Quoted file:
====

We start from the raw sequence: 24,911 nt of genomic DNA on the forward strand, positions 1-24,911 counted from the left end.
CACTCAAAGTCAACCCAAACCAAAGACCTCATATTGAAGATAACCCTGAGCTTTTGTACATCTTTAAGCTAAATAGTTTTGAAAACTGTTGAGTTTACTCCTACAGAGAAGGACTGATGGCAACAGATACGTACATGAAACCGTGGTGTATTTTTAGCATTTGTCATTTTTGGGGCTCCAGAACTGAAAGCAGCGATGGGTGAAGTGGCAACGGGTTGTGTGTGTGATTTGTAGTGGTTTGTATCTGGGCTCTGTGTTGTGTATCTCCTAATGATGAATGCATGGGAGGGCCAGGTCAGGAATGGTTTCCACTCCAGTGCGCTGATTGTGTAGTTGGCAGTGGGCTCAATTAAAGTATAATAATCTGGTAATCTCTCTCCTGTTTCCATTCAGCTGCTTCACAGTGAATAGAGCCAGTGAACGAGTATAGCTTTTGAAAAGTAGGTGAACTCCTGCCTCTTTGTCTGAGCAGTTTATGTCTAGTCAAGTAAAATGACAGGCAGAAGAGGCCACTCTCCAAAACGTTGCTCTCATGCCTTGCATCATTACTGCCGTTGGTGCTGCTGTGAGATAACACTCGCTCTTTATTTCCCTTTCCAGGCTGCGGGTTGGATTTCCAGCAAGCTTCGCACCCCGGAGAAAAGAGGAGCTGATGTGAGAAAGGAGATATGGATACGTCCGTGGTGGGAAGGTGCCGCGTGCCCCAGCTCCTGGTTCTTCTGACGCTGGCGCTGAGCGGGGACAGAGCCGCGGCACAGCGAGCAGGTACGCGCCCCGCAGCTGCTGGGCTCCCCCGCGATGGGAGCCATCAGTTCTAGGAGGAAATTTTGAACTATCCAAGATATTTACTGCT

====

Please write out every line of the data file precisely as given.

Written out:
We start from the raw sequence: 24,911 nt of genomic DNA on the forward strand, positions 1-24,911 counted from the left end.
CACTCAAAGTCAACCCAAACCAAAGACCTCATATTGAAGATAACCCTGAGCTTTTGTACATCTTTAAGCTAAATAGTTTTGAAAACTGTTGAGTTTACTCCTACAGAGAAGGACTGATGGCAACAGATACGTACATGAAACCGTGGTGTATTTTTAGCATTTGTCATTTTTGGGGCTCCAGAACTGAAAGCAGCGATGGGTGAAGTGGCAACGGGTTGTGTGTGTGATTTGTAGTGGTTTGTATCTGGGCTCTGTGTTGTGTATCTCCTAATGATGAATGCATGGGAGGGCCAGGTCAGGAATGGTTTCCACTCCAGTGCGCTGATTGTGTAGTTGGCAGTGGGCTCAATTAAAGTATAATAATCTGGTAATCTCTCTCCTGTTTCCATTCAGCTGCTTCACAGTGAATAGAGCCAGTGAACGAGTATAGCTTTTGAAAAGTAGGTGAACTCCTGCCTCTTTGTCTGAGCAGTTTATGTCTAGTCAAGTAAAATGACAGGCAGAAGAGGCCACTCTCCAAAACGTTGCTCTCATGCCTTGCATCATTACTGCCGTTGGTGCTGCTGTGAGATAACACTCGCTCTTTATTTCCCTTTCCAGGCTGCGGGTTGGATTTCCAGCAAGCTTCGCACCCCGGAGAAAAGAGGAGCTGATGTGAGAAAGGAGATATGGATACGTCCGTGGTGGGAAGGTGCCGCGTGCCCCAGCTCCTGGTTCTTCTGACGCTGGCGCTGAGCGGGGACAGAGCCGCGGCACAGCGAGCAGGTACGCGCCCCGCAGCTGCTGGGCTCCCCCGCGATGGGAGCCATCAGTTCTAGGAGGAAATTTTGAACTATCCAAGATATTTACTGCT